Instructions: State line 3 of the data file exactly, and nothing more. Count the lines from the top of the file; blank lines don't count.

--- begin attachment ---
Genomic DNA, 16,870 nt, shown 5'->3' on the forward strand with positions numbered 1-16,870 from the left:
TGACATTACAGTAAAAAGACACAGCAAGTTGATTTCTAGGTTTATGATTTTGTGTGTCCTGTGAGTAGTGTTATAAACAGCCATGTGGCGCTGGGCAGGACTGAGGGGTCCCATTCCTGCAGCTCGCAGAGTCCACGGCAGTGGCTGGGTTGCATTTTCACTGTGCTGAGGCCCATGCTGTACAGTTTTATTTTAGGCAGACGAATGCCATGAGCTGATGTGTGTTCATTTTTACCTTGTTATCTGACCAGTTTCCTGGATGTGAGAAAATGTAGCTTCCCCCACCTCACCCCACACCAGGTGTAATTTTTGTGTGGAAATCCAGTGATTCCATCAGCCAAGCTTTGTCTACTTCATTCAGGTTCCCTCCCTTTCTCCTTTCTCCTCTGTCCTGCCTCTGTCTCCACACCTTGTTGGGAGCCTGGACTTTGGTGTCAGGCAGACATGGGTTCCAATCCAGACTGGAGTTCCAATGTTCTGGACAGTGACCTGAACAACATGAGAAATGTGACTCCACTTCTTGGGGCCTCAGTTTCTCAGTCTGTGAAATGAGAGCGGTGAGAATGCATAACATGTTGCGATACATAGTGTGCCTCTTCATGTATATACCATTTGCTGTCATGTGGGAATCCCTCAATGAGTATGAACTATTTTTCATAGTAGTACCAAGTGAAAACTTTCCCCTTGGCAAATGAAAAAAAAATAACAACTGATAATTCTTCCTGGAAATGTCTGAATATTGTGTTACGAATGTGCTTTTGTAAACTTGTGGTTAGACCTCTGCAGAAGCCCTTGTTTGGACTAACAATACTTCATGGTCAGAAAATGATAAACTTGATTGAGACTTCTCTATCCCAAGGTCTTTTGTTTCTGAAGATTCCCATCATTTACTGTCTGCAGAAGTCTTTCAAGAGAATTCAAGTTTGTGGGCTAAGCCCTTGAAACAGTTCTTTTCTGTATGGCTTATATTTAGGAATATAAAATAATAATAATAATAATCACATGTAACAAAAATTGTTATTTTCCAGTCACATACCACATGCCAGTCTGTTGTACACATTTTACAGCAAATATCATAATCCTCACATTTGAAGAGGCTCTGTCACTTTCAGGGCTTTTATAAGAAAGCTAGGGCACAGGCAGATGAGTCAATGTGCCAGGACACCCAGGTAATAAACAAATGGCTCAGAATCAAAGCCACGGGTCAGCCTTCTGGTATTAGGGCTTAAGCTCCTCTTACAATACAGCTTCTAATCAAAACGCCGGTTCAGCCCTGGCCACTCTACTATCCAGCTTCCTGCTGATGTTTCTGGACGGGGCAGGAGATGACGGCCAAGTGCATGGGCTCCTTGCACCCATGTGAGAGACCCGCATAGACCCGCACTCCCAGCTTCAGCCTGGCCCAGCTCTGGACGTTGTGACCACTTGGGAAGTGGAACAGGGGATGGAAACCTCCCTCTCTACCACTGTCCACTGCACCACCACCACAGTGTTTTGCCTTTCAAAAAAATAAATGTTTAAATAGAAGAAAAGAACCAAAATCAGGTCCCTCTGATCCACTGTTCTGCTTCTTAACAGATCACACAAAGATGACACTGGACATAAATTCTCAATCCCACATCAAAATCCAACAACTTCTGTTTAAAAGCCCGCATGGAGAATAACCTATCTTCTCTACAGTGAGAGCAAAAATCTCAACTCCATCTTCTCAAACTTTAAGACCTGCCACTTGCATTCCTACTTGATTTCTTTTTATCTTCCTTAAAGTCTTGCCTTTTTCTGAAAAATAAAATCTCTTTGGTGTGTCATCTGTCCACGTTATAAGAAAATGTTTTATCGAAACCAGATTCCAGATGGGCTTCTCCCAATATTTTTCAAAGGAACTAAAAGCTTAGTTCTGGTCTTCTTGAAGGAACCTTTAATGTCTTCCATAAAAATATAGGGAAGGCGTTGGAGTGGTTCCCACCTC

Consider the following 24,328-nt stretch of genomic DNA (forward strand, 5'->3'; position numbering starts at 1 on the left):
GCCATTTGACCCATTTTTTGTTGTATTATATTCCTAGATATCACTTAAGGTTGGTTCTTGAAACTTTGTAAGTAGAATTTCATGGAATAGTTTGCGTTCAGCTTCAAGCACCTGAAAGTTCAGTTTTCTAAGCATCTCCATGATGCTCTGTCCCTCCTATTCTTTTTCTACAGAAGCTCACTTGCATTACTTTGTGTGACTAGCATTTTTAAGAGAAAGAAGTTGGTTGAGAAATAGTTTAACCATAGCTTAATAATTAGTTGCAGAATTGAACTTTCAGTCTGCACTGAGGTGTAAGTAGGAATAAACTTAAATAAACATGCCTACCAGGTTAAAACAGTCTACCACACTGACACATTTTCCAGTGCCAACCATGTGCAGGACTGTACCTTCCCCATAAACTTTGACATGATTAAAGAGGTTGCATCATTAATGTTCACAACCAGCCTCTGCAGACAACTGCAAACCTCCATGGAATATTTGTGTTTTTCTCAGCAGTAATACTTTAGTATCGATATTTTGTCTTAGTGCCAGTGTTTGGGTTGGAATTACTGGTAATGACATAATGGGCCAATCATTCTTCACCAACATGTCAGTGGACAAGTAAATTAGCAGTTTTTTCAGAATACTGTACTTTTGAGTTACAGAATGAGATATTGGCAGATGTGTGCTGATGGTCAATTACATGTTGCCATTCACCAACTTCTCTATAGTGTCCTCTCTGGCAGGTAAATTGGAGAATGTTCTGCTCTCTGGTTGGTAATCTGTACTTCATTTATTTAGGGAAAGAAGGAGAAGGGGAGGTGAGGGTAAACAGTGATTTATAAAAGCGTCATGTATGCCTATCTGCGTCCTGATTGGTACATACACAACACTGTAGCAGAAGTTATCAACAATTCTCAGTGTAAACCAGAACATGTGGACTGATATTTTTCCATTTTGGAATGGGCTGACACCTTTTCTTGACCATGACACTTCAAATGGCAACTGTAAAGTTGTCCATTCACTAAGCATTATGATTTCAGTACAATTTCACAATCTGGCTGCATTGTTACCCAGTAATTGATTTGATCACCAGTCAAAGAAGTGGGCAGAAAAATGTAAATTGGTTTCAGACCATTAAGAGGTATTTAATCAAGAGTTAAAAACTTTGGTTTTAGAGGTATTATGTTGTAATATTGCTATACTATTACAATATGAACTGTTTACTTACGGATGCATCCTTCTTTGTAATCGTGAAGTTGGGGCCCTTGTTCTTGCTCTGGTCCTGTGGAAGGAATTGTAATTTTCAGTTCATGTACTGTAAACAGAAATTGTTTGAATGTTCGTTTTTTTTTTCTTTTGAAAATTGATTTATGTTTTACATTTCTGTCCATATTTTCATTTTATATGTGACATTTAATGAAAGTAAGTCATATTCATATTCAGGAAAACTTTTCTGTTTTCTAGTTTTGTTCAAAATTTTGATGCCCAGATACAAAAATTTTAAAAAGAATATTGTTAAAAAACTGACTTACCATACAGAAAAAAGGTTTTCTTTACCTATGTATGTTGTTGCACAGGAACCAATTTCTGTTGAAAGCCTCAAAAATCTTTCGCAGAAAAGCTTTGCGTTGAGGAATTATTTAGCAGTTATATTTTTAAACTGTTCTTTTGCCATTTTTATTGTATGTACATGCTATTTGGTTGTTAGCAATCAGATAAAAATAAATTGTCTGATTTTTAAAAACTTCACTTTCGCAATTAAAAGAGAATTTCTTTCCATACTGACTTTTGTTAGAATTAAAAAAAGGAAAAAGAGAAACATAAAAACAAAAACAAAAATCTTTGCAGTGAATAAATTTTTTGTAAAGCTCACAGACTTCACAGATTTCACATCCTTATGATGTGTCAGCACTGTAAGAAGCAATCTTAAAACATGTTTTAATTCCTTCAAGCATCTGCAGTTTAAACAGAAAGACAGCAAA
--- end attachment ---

Consider the following 24,328-nt stretch of genomic DNA (forward strand, 5'->3'; position numbering starts at 1 on the left):